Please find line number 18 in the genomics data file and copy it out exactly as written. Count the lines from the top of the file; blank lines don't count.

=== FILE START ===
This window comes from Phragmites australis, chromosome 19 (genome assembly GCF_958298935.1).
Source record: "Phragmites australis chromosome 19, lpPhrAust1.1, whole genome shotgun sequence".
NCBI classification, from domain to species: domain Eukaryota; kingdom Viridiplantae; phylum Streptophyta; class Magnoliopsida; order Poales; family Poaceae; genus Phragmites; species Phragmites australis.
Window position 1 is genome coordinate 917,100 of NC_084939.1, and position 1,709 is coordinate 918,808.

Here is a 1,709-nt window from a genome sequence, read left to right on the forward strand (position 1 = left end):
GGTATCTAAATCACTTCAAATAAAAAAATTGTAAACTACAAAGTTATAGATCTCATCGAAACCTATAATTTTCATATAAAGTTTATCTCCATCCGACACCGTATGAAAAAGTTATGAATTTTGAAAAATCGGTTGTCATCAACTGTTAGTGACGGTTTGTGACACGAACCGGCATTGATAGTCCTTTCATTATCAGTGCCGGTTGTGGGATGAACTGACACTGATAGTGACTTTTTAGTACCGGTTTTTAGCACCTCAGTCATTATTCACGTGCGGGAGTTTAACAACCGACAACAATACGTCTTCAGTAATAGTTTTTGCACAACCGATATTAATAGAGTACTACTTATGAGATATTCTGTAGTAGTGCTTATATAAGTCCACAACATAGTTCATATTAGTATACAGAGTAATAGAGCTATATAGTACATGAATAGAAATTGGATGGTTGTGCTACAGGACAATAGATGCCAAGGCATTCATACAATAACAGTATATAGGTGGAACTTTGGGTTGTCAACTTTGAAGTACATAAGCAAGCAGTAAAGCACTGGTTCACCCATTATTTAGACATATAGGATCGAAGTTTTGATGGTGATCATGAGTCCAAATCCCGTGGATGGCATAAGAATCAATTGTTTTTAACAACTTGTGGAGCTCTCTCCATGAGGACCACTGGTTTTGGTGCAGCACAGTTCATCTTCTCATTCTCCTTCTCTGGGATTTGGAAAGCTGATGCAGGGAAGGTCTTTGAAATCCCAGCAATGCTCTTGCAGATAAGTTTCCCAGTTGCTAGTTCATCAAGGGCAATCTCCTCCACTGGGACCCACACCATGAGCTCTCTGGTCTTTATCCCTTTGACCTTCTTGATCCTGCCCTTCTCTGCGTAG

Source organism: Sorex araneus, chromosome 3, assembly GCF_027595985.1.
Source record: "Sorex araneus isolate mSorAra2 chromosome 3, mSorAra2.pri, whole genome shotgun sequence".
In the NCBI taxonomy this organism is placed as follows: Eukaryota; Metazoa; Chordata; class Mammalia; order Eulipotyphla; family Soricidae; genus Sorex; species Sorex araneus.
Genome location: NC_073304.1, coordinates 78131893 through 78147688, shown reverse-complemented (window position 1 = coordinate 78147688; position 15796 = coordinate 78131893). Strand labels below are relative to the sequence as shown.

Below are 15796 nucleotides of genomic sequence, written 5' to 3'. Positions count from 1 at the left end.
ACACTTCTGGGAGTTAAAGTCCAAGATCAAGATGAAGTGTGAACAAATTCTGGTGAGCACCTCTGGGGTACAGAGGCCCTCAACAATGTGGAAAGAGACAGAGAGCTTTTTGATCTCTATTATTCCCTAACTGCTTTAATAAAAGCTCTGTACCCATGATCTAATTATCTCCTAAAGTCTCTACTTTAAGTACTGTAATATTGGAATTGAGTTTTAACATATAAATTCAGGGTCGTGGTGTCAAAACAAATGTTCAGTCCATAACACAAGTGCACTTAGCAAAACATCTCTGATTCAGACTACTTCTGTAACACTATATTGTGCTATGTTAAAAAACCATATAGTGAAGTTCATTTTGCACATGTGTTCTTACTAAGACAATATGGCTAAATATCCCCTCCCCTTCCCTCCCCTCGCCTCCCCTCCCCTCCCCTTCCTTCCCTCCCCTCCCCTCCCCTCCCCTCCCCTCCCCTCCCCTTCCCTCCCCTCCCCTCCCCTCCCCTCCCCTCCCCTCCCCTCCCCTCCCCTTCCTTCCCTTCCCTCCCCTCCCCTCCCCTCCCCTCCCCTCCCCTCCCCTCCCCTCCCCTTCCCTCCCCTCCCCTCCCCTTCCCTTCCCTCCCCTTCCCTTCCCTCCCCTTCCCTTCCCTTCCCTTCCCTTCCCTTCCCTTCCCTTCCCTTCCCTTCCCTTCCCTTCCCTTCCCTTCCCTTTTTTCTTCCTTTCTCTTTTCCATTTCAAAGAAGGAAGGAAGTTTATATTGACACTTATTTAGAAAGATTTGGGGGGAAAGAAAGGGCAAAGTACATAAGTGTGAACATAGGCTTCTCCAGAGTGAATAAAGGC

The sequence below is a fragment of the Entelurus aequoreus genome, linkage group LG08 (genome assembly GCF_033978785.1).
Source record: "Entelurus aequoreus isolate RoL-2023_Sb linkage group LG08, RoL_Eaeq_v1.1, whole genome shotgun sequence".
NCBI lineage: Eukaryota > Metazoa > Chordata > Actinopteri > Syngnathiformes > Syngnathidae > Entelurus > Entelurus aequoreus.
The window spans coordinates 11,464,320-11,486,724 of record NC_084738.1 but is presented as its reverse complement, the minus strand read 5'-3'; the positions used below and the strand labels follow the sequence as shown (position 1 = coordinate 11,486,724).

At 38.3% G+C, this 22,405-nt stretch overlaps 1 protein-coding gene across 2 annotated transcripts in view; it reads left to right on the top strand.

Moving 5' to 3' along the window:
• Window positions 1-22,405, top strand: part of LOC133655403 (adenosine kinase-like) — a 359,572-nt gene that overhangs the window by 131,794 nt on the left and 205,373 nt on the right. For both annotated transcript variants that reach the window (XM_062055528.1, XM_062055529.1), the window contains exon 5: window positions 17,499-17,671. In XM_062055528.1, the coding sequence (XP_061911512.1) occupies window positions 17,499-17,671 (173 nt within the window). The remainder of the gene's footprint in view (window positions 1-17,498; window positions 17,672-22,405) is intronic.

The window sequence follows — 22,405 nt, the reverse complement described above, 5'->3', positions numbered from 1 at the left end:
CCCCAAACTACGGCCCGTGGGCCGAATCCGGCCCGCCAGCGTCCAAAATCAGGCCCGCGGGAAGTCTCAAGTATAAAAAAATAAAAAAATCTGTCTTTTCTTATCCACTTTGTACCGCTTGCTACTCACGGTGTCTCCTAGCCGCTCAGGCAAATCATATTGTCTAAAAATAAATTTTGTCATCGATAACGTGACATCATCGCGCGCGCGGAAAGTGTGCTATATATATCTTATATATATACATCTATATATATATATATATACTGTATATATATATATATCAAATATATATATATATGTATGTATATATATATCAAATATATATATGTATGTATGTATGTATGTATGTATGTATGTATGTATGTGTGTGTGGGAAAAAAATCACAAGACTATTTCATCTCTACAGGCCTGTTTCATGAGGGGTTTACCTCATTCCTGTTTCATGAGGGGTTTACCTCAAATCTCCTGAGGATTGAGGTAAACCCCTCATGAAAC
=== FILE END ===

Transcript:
Moving 5' to 3' along the window: